A CGD policy note with Tanvi Jaluka and Michael Brown on IMF Article IV negotiations since gender was declared 'macrocritical.' In short, there has been increased attention to the issue as reflected in word counts and discussion of women’s labor force participation, but there is still a long way to go.
A paper by Dev Patel and me for CGD. This analysis examines the relationship between legal reform and social norms surrounding homosexuality. We document three main findings. First, about a fifth of the variation in individual preferences can be explained at a country level. Second, using a difference-in-differences strategy, legalizing homosexuality improves how individuals view the tone of their communities. Third, we provide further evidence supporting a legal origins argument by examining former colonies. Countries that were colonized by the British Empire have significantly worse legal rights for samesex couples than those under other colonial powers. We conclude that adopting legal reform can improve societal attitudes.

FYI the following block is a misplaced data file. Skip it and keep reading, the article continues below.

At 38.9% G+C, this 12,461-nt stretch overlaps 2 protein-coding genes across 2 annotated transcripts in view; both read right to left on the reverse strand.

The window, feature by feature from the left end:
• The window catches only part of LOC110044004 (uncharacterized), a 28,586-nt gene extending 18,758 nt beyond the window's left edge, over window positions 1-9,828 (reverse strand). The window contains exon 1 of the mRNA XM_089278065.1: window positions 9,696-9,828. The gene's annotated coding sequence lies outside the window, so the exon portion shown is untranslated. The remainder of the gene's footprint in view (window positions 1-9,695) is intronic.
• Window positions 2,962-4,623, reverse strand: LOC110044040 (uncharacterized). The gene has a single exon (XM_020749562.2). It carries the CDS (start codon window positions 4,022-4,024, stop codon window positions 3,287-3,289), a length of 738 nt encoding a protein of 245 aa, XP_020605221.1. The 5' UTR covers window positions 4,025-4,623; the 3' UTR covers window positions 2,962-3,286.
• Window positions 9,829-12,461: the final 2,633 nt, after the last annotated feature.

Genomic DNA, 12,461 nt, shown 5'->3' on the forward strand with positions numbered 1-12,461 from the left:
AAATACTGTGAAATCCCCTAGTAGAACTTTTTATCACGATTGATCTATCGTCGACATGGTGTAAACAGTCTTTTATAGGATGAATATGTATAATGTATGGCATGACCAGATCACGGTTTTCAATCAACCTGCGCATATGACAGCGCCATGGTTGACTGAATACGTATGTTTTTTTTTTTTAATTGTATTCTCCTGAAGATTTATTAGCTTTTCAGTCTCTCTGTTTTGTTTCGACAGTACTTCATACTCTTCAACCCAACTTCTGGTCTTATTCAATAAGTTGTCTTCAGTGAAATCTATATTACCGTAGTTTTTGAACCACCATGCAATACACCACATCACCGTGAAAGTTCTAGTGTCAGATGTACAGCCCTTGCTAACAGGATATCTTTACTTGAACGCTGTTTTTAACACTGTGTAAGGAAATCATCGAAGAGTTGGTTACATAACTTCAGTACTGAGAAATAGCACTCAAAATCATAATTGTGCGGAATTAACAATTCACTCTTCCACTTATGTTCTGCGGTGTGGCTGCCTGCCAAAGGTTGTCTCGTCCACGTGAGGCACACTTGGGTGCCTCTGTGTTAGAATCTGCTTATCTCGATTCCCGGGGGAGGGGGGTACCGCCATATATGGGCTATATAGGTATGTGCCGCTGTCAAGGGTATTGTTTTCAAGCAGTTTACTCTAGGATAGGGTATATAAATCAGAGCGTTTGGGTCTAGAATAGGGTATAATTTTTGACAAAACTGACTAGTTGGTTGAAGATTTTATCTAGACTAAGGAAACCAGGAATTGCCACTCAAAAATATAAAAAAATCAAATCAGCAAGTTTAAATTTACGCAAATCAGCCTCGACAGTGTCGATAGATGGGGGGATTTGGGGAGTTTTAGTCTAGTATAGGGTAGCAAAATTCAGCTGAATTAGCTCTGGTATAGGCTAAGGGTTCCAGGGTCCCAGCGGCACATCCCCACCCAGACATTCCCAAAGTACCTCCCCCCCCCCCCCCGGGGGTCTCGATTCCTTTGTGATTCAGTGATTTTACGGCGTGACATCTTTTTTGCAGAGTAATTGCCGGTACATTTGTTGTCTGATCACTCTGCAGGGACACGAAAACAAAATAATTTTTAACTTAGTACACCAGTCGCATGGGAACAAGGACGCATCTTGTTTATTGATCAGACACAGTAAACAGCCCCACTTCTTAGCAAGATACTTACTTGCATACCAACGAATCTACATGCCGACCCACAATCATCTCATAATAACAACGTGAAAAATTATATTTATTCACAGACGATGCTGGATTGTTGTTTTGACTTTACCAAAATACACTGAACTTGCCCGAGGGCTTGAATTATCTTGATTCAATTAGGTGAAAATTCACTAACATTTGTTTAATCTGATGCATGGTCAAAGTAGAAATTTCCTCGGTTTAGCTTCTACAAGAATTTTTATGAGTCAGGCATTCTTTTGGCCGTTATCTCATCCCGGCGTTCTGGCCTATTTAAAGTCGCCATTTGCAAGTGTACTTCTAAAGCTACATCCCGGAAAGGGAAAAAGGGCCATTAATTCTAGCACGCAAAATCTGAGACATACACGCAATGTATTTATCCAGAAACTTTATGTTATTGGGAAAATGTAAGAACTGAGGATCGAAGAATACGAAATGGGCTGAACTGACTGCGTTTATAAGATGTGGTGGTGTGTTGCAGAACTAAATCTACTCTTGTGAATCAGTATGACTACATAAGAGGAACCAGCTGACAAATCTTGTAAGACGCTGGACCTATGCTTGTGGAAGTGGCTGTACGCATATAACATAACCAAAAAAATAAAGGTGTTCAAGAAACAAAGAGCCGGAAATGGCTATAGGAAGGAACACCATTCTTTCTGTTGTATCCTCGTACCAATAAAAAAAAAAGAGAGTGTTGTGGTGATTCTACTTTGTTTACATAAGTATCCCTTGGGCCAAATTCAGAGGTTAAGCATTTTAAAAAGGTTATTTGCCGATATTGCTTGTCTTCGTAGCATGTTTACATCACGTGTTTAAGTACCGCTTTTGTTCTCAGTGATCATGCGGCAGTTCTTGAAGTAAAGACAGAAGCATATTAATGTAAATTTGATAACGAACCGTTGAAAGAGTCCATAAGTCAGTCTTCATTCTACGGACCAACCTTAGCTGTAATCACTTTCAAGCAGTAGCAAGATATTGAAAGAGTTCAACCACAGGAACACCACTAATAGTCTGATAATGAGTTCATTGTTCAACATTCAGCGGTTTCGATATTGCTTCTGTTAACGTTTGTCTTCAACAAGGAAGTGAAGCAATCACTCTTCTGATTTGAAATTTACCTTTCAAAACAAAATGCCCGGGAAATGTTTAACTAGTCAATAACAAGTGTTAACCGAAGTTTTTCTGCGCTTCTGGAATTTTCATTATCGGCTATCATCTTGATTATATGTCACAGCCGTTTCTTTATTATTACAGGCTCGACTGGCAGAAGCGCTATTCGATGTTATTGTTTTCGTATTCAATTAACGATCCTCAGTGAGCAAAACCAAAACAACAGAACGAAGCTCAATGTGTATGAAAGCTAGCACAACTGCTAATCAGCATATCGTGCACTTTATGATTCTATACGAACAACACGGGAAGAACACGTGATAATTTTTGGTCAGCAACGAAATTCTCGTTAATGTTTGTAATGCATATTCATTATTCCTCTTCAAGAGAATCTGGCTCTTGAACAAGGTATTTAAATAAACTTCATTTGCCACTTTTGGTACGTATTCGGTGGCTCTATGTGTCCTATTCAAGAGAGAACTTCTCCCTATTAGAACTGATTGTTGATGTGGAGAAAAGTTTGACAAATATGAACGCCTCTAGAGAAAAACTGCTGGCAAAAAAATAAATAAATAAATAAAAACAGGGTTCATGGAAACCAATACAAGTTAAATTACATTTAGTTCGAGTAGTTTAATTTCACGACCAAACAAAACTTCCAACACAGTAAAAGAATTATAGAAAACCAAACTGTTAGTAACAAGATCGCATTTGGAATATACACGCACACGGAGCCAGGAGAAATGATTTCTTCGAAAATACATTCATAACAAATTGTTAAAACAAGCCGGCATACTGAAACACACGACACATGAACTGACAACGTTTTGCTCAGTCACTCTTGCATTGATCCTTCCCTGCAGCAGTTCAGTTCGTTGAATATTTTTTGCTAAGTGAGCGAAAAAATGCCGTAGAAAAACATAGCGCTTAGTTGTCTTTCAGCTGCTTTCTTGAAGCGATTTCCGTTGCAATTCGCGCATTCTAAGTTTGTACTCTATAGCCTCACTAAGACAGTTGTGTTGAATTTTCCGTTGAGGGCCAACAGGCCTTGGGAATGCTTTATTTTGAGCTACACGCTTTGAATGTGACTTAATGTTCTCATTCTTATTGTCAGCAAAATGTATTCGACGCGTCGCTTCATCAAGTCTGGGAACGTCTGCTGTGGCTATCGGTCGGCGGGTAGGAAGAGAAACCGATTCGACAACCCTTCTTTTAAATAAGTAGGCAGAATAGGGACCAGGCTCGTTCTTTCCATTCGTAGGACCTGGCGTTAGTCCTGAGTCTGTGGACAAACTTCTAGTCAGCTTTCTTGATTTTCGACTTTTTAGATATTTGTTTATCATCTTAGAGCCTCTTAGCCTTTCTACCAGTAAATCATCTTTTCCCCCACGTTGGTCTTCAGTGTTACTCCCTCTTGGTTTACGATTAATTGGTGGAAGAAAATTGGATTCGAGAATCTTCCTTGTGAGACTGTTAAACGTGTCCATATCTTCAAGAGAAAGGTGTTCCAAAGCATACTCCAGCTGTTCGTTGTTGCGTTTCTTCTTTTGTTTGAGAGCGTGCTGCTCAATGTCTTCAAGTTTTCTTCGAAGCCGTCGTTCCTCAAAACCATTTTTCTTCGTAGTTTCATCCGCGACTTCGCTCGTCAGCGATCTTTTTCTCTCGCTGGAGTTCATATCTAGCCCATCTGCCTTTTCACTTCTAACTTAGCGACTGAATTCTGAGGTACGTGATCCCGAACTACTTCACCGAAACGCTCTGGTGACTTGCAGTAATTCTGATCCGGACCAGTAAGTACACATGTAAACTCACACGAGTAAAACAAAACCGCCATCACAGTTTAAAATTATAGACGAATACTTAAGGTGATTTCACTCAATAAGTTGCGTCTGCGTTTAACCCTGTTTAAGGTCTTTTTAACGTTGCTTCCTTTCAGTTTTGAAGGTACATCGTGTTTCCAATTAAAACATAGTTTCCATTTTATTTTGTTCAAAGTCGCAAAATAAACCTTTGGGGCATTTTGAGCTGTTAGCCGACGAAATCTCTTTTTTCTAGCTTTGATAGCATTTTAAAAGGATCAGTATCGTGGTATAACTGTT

A CGD Working Paper with Dev Patel. This paper analyzes six waves of responses from the World Values Survey to understand the determinants of beliefs about women’s roles in society and their relationship with the legal system and outcomes. Using survey data for 300,000 individuals, we find that characteristics of an individual’s home country only explain about a fifth of the variation in values, and a single individual can report strongly different norms about women’s equality across different domains. There is a strong correlation between norms, laws and female labor force participation and between norms and the proportion of legislators who are women—but not between norms and relative female tertiary education. There is some suggestive evidence that laws may be more significant than norms in determining female employment outcomes, but the available evidence does not allow for strong causal statements at the cross-country level.
A CGD note with Megan O'Donnell, accompanied by a blog looking at the private sector's record of involving women in innovation (car companies: awful, biomed: better). It is a shocking waste of talent that women are just 15% of listed inventors on patents worldwide. There are things we could do to make that better.